# Theory of Special Relativity

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Theory of Special Relativity

Theory of Special Relativity
Einstein is recognised for: encompassing all of the known results restating the laws of relativity and the required modifications for the laws of Physics to be consistent

Theory of Special Relativity
Correspondence Principle

Correspondence Principle
Any new theory proposed must agree with an older theory in terms of correct predictions which the theory gave. In this case the theory of special relativity must agree with classical mechanics at low speeds.

Correspondence Principle
This requirement guided Einstein in developing the transformations which are the foundation of Special Relativity. It is a good idea to verify that these equations reduce to those from classical physics.

Einstein’s Postulates (1905)
The postulates of special relativity are: The laws of Physics are the same in all inertial reference frames. The speed of light in a vacuum is c in all inertial reference frames.

Einstein’s Postulates (1905)
Thus there is no ether (or rather no need for an absolute frame) as there is no preferred reference frame. The Galilean transform was replaced by a Lorentz transformation.

Consequences of Special Relativity
Several phenomena are predicted as a result of these formulations which conflict with our everyday experiences. Specifically an effect on length and time.

Consequences of Special Relativity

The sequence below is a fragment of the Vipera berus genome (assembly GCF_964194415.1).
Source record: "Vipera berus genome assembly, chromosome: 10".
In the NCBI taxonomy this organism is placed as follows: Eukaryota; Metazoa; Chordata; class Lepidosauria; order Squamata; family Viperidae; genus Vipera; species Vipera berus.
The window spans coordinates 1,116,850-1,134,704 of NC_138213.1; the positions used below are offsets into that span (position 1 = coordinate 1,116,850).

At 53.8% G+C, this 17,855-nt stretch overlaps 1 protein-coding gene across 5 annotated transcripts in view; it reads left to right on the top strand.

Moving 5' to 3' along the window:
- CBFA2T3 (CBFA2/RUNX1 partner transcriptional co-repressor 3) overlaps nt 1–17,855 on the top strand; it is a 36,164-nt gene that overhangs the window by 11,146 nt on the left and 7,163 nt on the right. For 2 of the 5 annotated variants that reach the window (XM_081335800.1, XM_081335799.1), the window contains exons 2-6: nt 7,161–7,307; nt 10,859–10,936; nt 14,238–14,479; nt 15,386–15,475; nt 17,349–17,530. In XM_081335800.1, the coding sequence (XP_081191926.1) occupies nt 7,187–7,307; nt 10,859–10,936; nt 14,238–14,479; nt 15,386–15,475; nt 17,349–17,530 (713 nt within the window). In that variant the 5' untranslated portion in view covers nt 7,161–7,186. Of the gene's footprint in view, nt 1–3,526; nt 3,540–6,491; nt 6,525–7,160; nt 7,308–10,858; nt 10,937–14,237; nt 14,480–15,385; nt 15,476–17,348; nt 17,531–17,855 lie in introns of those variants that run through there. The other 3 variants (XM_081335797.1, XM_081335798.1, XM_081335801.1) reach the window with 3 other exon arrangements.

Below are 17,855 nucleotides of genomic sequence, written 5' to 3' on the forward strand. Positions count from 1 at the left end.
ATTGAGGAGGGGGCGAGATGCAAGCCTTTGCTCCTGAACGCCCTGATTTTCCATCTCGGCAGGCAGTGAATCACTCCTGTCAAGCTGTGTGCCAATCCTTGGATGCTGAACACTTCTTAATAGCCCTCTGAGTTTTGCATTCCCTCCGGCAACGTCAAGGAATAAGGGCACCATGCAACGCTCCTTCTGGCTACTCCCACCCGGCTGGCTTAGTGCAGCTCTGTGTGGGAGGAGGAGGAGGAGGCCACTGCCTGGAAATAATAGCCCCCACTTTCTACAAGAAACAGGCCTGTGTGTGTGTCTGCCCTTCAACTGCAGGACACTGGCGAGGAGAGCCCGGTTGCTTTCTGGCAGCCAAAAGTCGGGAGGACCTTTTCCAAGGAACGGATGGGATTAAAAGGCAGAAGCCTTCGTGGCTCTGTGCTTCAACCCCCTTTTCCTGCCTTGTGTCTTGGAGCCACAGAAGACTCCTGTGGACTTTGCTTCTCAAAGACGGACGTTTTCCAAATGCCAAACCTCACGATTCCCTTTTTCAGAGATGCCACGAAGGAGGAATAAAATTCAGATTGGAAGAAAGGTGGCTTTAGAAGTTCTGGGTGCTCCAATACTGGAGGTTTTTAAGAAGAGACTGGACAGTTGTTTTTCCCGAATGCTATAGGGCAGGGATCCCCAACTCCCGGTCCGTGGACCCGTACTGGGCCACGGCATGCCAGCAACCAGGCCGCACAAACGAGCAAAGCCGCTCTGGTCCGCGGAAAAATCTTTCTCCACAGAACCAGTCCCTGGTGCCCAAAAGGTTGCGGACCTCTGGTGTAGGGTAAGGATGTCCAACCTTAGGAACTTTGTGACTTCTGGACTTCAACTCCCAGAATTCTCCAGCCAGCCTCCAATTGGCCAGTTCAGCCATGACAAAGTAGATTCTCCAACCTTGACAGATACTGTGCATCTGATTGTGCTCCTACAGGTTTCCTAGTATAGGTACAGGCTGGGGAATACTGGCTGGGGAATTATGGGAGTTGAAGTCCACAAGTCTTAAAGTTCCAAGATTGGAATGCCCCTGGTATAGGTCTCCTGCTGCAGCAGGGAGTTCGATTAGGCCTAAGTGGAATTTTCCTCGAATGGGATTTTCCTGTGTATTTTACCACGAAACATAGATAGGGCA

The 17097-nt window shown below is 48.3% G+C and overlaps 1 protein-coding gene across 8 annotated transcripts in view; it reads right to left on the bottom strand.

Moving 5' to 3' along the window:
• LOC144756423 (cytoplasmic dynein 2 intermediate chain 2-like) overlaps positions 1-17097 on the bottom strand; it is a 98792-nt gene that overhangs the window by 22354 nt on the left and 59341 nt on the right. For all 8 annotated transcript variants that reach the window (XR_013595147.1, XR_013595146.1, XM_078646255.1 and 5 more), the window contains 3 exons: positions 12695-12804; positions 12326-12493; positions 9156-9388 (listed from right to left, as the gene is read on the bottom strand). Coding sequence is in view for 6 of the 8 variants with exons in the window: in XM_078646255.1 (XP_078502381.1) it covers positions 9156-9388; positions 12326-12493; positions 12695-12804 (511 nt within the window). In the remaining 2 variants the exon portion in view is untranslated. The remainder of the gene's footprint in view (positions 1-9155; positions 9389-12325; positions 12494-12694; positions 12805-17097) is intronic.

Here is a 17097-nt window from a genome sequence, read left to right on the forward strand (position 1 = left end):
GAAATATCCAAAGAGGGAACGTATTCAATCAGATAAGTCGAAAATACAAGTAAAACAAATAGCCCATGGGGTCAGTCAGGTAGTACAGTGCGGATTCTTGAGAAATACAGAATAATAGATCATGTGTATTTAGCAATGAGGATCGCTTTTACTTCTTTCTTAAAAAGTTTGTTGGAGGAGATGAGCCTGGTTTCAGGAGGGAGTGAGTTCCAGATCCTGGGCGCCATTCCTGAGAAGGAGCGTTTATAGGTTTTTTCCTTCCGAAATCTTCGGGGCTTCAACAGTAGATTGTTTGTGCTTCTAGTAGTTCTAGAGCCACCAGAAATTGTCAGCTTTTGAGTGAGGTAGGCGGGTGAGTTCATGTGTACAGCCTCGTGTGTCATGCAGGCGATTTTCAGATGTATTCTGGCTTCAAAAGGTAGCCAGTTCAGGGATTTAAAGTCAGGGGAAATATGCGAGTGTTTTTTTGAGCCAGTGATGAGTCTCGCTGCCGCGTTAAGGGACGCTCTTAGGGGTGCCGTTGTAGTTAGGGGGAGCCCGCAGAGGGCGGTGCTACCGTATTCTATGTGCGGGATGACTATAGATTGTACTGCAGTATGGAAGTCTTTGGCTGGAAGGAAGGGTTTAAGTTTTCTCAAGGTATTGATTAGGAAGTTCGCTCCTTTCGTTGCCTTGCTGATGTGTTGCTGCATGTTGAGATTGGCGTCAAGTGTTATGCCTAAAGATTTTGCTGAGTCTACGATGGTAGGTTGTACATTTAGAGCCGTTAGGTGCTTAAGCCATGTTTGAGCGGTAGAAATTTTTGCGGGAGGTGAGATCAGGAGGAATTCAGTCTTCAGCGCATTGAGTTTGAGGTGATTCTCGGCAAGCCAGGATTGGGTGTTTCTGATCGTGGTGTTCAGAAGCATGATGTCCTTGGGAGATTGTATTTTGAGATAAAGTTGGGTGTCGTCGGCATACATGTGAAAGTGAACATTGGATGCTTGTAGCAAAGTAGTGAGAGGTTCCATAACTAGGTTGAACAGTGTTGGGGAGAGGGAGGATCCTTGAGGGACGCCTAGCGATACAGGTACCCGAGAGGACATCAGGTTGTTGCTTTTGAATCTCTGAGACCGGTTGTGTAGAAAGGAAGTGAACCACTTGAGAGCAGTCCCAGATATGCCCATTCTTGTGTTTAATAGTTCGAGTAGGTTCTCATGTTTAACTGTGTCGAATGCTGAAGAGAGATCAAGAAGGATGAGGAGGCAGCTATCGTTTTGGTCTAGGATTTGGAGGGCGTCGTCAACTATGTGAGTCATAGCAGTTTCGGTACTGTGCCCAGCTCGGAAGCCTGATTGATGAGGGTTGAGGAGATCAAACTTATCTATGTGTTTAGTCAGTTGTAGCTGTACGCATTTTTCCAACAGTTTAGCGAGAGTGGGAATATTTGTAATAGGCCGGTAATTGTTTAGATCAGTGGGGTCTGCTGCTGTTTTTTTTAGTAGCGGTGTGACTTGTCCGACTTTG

For example: there is no absolute length or absolute time events at different locations occurring simultaneously in one frame are not simultaneous in another frame.

Definitions Proper frame: the reference frame in which the observed body is at rest. Proper length: the length in the frame where the object is at rest wrt the observer. Proper time: the time interval recorded by a clock attached to the observed body. Although results in both frames are still correct we use the following definitions.

Consequences of Special Relativity
We will be looking at three particular phenomena: time dilation, length contraction and simultaneity.

Consequences of Special Relativity
Time Dilation

Time Dilation To illustrate how time is altered consider the case where there is a mirror attached to the ceiling of a car moving with a velocity v. V S′ S

Time Dilation An observer in the car flashes a light, the path of which is shown below. D The diagram shows the path as seen by an observer in the car.

Time Dilation D Time taken for the ray to be reflected to observer is

Time Dilation D The time measured by this observer is the proper time since only one clock is needed to measure the time. The length is the proper length since the observer is at rest wrt the mirror.

Time Dilation An observer outside the car will see a moving mirror.
Do A B As the car travels a distance , the light moves a distance of

Time Dilation The time taken for the light to be reflected back is
Do A B The time taken for the light to be reflected back is Two clocks measured the time, one at A and the other at B

Time Dilation The relationship between and must be found.
Do A B The relationship between and must be found. First using Pythagoras we determine an expression for containing :

Time Dilation Simplifying we get However Therefore (Time dilation)

Time Dilation This can be written as (Lorentz Factor) the quantity
is often represented by Therefore

Features of Time Dilation
The time measured in the stationary frame is longer than that measured in the moving frame. Moving clocks run slower!! This effect is called time dilation.

Experimental Evidence of Time Dilation
Decaying Muons

Decaying Muons Muons are particles produced by cosmic radiation
have a life of If they move at a speed of the max. distance a muon can travel is They are measure moving at 0.99c wrt to the lab.

Decaying Muons Muons are particles produced by cosmic radiation
have a life of If they move at a speed of the max. distance a muon can travel is But muons traveled They are measure moving at 0.99c wrt to the lab.